• Congrats! The assignment fits you well I think. According to the rights, I stand with Cory. If you hand over the rights, the customer can resell your illustrations all over the world, therefor you have to be rewarded. I onces made the mistake by handing over the rights with small extra costs, the costumer reselled the illustrations to several other companies. Its really not Funny to walk in to a store and see the books over and over, knowing how much effort there was, and the payment I got at that time. Be ware of that. Good luck!

  • @amberwingart You'll do great! and business mistakes are not lethal, they're lessons. I'm happy to help anytime. Hit me up here or on

  • @corykerr Thank you! That video of yours is really helpful, btw! I'm working on the contract right now, but it brought up yet another the illustrator responsible for the photography of the pieces if it's done in traditional media? Is there any extra charge to the client if we are?

    I posted that question to Lee on another thread, but I'm not sure who's going to see it first & I have to have the contract to the client today...

  • Wow. This is getting really complicated. The client wants me to sign a contract that says the following:

    "Waiver of Copyright and Credit for Creation. The Visual Artist acknowledges that the Visual Art is being ghost created for **** and the Visual Artist shall not claim any copyright or moral rights over the Visual Art. Furthermore, the Visual Artist grants **** full authority to claim they were the creator of the Visual Art and may take full credit for same. The Visual Artist shall in no way object, or disclose to any third party that they were the Visual Artist of any visual art."

    When she and I spoke, she said she was giving me attribution and in the job description on Upwork, she said she's giving attribution to me. She never said anything about me pretending like she drew it. Earlier in the contract, it also says I can be sued if something else I create looks like it's derived from this deck. So basically, if I do my own tarot deck with animals, I can be sued and I can never tell anyone that I created her deck.

    I'm using the contract from the Graphic Arts Guild. Shouldn't we just have ONE contract? Should I be signing a SECOND contract for the same project?

    I don't feel right about this. I know that $10,000 is a lot of money for a first illustration job, but this is feeling less and less right. I'm charging her $133 per image and giving her full copyrights.

    It seems to me that I shouldn't be signing a second contract, because mine and hers could conflict.

    @Lee-White @corykerr - I'm not sure which of you will see this first, but help would be greatly appreciated... 😞

  • SVS OG

    Goodness me @amberwingart ...again I'm no authority on contracts, but I'm pretty sure that letting the client pretend to be the artist, and you not even being allowed to claim that you're the artist of the work - is utterly bonkers and a completely unreasonable thing to ask!

    Every artist is going to want to put their work in their portfolio, to show what they can do, to get future work, and so on, even if they can't show it until the project is published. It's a basic part of being an artist. It's dishonest for your client to pretend that they created the work. It also contradicts the 'giving you attribution' part that you originally discussed.

    I don't like the sound of this at all - also the 'being able to sue you if you do something similar' part. Your art and your style is your own and you don't want to be getting into problems like this. Personally I'd lay out the terms that you want (sensible ones, using your own contract, and just one contract in total) and be prepared to walk away if you can't come to a good agreement. Hope it works out for you though... good luck...and hopefully someone with more experience will comment too.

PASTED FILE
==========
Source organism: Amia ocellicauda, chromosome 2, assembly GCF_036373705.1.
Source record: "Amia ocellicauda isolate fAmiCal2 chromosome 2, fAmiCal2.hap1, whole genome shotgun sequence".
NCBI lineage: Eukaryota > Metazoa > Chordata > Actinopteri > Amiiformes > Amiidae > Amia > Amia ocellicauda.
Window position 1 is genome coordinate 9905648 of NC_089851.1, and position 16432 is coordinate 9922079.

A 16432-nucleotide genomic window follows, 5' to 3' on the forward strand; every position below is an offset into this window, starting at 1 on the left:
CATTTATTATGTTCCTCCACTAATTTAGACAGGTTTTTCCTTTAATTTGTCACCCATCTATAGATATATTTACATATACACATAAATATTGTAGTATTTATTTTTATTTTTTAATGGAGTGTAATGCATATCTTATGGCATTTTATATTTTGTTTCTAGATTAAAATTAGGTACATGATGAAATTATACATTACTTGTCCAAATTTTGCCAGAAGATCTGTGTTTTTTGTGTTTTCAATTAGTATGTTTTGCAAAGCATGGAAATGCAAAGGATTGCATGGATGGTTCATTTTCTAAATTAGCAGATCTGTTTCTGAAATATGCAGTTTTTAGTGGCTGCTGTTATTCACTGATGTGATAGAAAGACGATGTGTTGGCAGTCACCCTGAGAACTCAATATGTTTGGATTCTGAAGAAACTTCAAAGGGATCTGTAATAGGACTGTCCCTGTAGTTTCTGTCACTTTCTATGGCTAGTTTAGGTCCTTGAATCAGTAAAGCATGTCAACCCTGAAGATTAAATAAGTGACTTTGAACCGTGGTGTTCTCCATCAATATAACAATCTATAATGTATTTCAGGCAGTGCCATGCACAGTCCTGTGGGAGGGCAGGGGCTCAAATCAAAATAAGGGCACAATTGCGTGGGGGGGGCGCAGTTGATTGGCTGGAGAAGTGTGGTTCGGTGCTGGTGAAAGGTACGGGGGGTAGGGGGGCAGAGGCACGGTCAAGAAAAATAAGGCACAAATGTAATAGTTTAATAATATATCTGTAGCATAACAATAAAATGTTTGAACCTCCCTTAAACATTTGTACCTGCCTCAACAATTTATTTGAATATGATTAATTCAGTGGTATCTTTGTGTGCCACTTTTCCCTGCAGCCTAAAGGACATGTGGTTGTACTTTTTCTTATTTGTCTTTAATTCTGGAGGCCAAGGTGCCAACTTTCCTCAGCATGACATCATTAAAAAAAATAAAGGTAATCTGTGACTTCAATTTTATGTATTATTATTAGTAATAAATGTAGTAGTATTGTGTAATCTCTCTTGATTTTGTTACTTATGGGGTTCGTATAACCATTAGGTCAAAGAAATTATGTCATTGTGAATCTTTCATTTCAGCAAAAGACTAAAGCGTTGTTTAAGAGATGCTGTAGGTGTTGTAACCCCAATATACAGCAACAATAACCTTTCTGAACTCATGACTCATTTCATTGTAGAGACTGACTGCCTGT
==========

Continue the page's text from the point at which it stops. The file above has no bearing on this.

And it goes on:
• SVS OG

    @amberwingart This sounds so shady to me - your work is too good for this person - I would chalk this up to a learning experience before you do all of this work - I think the terms of the contract are unkind and unethical - one thing though is anyone can now see by reading your post who your client will be and that you are making a Tarot deck that they will be pretending to have made will they sue you after you make the deck for them because of this post where the cat has been let out of the bag? Not meaning to make you nervous but they have made it clear that they are not reasonable and are litigious - I do like Dulcie's idea of bringing your contract (where you keep the rights) and walking away if they are not willing to be professional - (sorry this is a bit of a rant )

  • Thank you, @Dulcie & @Kevin-Longueil - I'm just not feeling right about it either. It's especially concerning because when we spoke on the phone the other day, I told her that literally just 3 days before I found and applied for her job posting, I'd started creating a tarot deck myself that I was going to self publish and it's this EXACT same idea! So I told her I would discontinue that and do a different deck in the future when I finish hers. But at NO point in the conversation did I tell her that I would be a "ghost writer" for her and that she could claim she created it. In fact, she said that she'd give me attribution (I wouldn't do it if she didn't, because then this would give me no future work and 20 months worth of work would be useless to me).

    Kevin, yeah, I think this thread would definitely constitute a breach of contract, if I signed it. I already know there's no way I'll sign that. In fact, for only $10,507, I don't feel comfortable selling all of the rights because she wants to use the images in a popular app, as well on merchandise.

    I've been working on my contract all day. A fellow artist said that I should just give her the choice between publishing rights, where I charge her $133 per image (equalling $10,507) or exclusive rights, where I charge her $300 per image, but not sell her a buy out. What do you think - is $300 an image too much? That's be around $20,000 - I don't know if that's too much to ask...